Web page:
If you’re running with your dog, please keep him or her on a leash. You all know I love dogs, but most dogs can get very friendly and do not comprehend personal boundaries. Not everyone will appreciate your four-legged running buddy jumping on them. Charlie always runs and hikes on a leash so we can control him, because he wants to be everyone’s friend. (He also wants to race every cyclist that passes us on the urban trails, but that’s another story.)
When you line up for a race, be mindful of where you place yourself in the corral. Faster runners should line up in front and slower runners near the back. I’m not saying this to give preference to faster runners; it’s simply creates a better race experience for both groups. Faster runners won’t get slowed down and have to dodge slower runners, while slower runs won’t experience faster runs crowding in on them. If you’re running with a group of friends, don’t form a solid line that prevents other runners from passing.
And (this shouldn’t be need to be said, but it bears stating), be mindful of when you blow snot rockets. There’s no shame it doing it, and we all know we do it. Just don’t blow your snot rocket right when you’re passing another runner or in a crowded pack. The same goes for if you need to spit. That’s disgusting even for those of us whose favorite pastimes includes getting remarkably drenched in sweat.
Want to know more about race day etiquette? Read this post from Run to the Finish!
Think about how tiring a race can be: you get up early, stand outside in the dark and cold, and then run for anywhere from 3.1 to 26.2 miles. While volunteers are not doing the running part, they are still up early, standing outside for hours in sometimes inclement weather, and working their hardest to make the race easier for you. While you can go home once you cross the finish line, the volunteers stay there until every single runner has finished or the course has officially closed. Race volunteers work hard and deserve our gratitude!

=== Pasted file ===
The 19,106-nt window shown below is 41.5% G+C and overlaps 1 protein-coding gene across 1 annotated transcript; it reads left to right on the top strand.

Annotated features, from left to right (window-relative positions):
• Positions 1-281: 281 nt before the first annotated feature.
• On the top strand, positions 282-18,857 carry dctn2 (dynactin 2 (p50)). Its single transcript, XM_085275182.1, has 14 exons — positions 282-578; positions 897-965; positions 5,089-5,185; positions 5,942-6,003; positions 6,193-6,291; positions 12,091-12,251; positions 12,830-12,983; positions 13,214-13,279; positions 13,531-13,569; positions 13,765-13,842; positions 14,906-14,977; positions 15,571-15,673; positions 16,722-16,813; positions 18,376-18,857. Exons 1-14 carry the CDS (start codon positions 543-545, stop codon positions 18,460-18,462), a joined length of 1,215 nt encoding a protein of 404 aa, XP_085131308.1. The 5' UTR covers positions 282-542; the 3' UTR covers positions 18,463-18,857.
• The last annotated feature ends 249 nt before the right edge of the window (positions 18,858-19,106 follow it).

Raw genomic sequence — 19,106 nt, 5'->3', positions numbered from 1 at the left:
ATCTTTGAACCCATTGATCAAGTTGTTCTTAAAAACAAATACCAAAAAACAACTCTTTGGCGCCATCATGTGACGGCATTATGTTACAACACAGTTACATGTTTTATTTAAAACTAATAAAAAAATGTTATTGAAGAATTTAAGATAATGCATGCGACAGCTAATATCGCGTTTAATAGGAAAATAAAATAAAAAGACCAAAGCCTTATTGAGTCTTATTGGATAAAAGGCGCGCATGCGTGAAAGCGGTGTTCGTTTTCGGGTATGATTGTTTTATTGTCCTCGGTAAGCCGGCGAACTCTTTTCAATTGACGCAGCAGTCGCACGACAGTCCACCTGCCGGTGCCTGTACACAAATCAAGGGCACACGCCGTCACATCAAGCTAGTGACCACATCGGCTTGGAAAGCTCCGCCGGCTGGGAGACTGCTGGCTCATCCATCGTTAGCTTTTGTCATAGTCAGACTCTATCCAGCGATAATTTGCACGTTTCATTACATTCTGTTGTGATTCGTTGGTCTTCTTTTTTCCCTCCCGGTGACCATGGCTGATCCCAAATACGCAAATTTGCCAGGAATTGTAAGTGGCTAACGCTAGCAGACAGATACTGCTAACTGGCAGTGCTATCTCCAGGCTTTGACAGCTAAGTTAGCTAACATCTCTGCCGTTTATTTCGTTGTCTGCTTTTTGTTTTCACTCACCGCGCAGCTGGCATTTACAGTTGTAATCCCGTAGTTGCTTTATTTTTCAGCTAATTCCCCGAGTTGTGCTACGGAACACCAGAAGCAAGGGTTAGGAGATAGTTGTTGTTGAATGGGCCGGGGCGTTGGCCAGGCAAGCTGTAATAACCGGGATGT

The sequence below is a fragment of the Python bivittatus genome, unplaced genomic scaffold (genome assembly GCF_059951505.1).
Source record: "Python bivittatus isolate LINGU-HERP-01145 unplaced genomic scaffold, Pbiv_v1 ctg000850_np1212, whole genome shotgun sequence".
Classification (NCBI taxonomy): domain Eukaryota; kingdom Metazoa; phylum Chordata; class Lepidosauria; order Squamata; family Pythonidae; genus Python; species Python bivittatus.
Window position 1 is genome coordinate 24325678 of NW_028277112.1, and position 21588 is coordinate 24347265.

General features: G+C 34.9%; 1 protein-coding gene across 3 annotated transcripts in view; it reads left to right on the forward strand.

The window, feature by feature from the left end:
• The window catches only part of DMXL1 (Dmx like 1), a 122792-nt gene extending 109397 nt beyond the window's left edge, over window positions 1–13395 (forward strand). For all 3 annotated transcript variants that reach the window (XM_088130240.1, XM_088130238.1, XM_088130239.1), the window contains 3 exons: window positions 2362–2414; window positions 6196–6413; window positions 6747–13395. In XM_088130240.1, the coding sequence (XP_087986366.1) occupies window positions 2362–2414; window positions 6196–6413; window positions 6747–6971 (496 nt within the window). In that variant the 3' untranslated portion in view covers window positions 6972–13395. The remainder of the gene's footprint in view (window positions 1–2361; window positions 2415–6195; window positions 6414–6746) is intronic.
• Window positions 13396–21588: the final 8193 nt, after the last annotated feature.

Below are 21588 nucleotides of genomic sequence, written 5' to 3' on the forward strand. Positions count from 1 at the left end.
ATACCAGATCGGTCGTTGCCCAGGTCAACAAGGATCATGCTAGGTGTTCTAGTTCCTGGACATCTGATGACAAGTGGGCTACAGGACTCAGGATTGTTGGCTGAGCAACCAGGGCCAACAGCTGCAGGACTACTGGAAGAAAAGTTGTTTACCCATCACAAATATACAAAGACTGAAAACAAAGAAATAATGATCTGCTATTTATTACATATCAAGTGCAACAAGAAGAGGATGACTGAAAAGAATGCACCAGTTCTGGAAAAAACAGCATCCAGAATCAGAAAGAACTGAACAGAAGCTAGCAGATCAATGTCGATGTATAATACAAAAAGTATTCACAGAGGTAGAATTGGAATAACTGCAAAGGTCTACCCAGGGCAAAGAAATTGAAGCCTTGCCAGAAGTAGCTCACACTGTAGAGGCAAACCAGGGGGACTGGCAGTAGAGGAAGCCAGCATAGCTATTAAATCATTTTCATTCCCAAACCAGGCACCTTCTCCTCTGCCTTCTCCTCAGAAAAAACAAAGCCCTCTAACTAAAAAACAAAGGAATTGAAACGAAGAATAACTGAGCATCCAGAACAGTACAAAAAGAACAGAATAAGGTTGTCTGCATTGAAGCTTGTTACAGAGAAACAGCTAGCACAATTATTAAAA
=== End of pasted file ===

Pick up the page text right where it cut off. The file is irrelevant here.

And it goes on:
So next time you’re at a race, be kind and gracious to the volunteers. Thank them, smile at them, and try to avoid giving them an exasperated or angry glare when you ask for water and they hand you Gatorade (yes, I admit that I did that once, and later I felt awful about it). If you see a volunteer after the race, personally go up and thank them for their time and service.
Treat spectators with kindness as well! I always tell Ryan that his job of spectating, take photos, and carrying my stuff around is much more work than my running, especially at a race such as the Valparaiso Half Marathon where it was 30 degrees and windy. Seriously, I can’t express my gratitude enough for what he does to support me during a race. Smile and wave at spectators and thank them – they came out of the kindness of their hearts, so return that kindness to them!
For the sake of brevity, I didn’t mention other issues of etiquette that should be common sense, such as not hogging the road or trail when running in a group, yielding to drivers, and not going to the bathroom in someone’s bushes. For a thorough overview of running etiquette, check out this guide from the Road Runners Club of America (RRCA).
At the end of the day, it’s not hard to practice courtesy and good etiquette for running and racing. It barely takes any effort and, even if it were to slow you down it would be worth it to show respect and kindness to others. Not everyone is perfect all of the time, but every little effort matters!
Questions of the Day:
What would you add to this list?
Have you ever had an awful experience of poor racing or running etiquette?